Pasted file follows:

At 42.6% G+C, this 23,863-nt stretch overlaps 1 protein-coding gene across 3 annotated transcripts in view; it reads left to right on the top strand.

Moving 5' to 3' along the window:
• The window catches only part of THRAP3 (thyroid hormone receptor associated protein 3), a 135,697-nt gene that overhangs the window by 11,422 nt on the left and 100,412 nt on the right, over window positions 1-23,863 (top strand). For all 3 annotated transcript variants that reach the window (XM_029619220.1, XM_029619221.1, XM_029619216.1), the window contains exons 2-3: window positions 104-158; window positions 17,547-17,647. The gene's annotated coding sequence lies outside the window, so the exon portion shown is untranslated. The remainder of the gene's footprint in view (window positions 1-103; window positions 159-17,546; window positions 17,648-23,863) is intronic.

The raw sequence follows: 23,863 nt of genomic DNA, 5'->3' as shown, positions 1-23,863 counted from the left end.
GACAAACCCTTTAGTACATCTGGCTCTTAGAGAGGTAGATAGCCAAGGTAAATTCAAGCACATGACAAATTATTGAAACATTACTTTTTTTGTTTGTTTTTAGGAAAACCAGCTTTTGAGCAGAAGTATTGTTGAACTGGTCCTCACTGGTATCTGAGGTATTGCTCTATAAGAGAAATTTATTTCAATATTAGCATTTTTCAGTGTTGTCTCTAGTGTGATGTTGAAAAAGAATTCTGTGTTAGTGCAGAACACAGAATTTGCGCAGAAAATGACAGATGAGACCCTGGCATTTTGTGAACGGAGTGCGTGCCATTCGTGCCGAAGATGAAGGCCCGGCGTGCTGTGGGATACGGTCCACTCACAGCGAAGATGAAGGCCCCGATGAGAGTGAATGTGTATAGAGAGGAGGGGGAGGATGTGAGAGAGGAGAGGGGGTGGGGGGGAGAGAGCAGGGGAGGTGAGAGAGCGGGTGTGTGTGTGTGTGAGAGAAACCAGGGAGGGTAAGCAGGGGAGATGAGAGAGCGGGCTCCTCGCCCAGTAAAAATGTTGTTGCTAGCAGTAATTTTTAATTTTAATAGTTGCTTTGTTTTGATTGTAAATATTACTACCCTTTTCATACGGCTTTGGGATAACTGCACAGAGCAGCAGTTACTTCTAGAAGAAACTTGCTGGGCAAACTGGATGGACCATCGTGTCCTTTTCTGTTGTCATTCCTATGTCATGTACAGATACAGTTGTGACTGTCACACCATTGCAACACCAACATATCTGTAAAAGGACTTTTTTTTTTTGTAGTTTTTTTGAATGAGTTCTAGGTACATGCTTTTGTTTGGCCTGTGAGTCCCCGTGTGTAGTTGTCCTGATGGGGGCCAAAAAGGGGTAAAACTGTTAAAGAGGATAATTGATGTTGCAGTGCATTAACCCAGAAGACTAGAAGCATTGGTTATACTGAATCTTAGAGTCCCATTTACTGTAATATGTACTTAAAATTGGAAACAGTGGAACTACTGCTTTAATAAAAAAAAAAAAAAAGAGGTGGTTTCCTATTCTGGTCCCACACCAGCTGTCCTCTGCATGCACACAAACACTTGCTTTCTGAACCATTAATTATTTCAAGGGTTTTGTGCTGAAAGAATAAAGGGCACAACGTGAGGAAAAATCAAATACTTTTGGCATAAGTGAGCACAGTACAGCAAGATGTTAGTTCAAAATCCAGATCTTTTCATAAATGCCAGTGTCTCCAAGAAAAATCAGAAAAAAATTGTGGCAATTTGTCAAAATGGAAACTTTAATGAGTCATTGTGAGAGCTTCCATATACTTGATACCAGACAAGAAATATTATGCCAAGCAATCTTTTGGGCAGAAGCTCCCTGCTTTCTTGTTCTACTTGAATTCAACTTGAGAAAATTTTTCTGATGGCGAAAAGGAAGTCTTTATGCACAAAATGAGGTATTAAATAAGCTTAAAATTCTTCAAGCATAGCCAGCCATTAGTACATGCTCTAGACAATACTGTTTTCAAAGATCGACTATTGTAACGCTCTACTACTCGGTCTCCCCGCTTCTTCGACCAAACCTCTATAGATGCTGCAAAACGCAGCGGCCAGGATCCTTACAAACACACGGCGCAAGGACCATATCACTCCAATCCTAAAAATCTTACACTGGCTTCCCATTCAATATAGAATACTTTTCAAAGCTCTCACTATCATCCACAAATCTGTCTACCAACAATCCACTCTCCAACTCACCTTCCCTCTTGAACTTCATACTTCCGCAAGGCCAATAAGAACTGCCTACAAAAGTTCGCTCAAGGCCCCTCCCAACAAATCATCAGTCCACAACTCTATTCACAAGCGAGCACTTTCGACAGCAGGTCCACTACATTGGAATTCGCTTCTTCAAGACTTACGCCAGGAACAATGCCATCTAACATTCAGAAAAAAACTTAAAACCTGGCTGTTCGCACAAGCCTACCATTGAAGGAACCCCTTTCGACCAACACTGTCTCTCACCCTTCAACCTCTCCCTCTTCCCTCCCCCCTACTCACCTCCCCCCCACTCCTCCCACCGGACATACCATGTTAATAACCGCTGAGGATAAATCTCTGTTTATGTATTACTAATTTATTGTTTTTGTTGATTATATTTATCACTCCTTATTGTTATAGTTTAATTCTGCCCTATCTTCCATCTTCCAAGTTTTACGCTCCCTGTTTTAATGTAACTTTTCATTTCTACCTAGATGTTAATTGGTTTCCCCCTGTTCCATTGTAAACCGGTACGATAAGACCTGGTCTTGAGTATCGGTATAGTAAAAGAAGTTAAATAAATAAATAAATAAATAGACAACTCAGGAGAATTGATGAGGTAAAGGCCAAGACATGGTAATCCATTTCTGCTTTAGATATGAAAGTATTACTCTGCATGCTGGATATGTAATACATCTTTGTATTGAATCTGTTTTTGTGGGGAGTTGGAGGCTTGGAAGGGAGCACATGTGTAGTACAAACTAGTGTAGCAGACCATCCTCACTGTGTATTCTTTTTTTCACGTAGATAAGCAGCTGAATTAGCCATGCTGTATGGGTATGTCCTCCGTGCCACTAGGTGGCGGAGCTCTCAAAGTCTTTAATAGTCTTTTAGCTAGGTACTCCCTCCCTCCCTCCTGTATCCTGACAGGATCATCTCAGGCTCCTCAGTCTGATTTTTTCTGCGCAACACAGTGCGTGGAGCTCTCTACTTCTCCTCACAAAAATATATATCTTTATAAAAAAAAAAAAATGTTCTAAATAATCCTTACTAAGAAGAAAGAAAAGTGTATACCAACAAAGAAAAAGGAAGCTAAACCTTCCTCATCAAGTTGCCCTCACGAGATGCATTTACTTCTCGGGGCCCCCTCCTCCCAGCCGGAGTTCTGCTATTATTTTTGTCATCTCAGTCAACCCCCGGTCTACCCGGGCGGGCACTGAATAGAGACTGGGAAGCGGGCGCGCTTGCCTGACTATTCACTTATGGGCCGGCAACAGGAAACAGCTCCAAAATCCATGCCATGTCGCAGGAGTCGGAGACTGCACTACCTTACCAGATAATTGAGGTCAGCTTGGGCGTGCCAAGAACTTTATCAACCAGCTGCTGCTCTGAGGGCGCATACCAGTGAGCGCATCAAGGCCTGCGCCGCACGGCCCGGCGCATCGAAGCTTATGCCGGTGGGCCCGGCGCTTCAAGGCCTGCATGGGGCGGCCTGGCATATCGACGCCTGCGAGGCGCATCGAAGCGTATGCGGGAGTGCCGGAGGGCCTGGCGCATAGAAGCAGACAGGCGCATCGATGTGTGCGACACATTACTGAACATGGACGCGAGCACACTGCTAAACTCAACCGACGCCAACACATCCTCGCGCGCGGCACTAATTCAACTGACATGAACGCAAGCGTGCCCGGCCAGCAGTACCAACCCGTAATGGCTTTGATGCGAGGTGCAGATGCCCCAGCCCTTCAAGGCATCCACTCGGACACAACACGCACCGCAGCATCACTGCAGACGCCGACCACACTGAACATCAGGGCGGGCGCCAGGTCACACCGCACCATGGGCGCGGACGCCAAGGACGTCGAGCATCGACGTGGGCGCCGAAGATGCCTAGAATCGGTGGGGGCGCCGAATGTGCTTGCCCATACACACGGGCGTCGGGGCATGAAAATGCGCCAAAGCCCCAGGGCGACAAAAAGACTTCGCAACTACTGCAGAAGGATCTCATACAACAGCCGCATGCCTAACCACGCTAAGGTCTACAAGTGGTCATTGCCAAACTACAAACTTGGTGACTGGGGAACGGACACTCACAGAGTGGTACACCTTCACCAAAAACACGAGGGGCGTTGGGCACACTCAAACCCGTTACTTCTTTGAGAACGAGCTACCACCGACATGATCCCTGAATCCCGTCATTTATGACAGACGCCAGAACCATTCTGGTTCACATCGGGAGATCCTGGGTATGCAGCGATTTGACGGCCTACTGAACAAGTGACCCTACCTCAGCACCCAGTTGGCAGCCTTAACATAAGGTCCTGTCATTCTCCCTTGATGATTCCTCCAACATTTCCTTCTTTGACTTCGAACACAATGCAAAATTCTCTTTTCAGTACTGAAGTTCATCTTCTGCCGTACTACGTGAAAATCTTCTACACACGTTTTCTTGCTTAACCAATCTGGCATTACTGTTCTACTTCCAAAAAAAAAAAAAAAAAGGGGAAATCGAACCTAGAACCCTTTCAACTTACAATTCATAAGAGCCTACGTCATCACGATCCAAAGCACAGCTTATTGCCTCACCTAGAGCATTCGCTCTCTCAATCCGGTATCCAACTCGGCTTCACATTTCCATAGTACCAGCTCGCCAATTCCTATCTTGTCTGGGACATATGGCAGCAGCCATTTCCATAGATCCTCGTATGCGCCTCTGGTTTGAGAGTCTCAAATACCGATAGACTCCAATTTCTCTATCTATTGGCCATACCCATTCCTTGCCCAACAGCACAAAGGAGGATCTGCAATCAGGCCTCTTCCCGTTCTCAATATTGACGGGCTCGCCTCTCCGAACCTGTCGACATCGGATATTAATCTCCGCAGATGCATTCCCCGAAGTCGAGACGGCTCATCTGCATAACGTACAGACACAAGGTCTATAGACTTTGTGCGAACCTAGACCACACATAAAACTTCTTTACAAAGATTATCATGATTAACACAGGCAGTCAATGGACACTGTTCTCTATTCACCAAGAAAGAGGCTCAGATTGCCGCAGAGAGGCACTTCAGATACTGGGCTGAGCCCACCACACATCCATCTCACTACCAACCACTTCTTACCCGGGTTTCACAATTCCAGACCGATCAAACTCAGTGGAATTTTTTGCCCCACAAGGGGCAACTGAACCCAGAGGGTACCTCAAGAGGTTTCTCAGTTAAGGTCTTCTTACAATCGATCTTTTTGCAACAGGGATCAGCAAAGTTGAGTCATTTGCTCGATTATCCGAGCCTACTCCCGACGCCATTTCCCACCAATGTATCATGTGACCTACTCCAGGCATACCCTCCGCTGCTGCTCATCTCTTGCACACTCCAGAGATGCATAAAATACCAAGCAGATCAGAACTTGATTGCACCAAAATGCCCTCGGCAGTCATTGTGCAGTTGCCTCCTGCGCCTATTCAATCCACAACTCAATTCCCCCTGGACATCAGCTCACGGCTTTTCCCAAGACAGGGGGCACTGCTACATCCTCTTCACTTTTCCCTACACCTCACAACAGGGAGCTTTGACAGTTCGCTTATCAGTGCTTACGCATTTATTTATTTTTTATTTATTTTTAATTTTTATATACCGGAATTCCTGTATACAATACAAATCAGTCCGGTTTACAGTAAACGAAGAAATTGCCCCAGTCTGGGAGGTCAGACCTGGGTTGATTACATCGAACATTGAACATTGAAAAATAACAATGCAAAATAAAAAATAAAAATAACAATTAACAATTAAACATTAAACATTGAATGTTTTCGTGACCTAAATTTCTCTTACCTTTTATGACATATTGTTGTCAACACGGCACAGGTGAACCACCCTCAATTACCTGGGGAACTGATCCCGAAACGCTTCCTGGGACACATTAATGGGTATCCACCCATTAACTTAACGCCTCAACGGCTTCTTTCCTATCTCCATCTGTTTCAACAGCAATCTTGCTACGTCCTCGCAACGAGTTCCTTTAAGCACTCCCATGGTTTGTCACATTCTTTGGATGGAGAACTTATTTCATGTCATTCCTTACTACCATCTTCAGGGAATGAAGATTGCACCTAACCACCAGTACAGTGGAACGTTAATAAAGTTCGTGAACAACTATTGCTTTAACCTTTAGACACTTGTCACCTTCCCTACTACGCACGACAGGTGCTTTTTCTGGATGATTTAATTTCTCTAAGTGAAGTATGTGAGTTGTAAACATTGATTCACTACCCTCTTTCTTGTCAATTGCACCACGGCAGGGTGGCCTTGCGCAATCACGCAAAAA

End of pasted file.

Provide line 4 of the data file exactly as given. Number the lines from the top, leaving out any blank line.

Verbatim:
The raw sequence follows: 23,863 nt of genomic DNA, 5'->3' as shown, positions 1-23,863 counted from the left end.